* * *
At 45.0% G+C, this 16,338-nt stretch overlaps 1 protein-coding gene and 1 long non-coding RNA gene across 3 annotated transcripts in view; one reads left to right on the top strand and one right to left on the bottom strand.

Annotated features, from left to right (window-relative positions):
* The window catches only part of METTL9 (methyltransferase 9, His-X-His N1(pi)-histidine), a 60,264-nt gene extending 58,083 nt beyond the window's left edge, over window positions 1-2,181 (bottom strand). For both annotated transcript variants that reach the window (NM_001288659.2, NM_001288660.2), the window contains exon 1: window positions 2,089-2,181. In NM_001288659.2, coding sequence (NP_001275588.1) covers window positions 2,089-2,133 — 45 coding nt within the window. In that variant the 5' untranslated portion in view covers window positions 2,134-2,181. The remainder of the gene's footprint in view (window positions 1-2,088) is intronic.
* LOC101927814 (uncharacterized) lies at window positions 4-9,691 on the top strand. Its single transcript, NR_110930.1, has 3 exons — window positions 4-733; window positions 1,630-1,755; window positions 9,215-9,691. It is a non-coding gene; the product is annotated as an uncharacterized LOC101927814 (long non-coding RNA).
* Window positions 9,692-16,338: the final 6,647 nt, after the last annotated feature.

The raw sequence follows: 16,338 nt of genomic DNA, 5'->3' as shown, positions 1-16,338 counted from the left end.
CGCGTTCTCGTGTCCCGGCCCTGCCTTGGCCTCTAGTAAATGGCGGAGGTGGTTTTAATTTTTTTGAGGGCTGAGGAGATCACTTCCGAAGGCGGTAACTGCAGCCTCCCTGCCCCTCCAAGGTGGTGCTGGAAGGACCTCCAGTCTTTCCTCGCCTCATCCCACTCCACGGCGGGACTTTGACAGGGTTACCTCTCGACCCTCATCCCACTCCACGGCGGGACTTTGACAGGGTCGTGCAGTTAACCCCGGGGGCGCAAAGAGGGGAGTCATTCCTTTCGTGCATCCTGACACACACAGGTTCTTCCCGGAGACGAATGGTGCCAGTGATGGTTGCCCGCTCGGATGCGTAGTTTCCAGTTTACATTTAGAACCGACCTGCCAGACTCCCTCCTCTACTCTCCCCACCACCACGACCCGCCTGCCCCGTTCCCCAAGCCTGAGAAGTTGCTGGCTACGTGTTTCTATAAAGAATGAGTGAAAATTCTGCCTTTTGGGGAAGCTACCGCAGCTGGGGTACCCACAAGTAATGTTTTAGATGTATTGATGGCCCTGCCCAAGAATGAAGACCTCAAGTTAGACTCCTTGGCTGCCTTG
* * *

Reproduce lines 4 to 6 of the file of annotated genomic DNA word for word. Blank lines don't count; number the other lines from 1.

* LOC101927814 (uncharacterized) lies at window positions 4-9,691 on the top strand. Its single transcript, NR_110930.1, has 3 exons — window positions 4-733; window positions 1,630-1,755; window positions 9,215-9,691. It is a non-coding gene; the product is annotated as an uncharacterized LOC101927814 (long non-coding RNA).
* Window positions 9,692-16,338: the final 6,647 nt, after the last annotated feature.

The raw sequence follows: 16,338 nt of genomic DNA, 5'->3' as shown, positions 1-16,338 counted from the left end.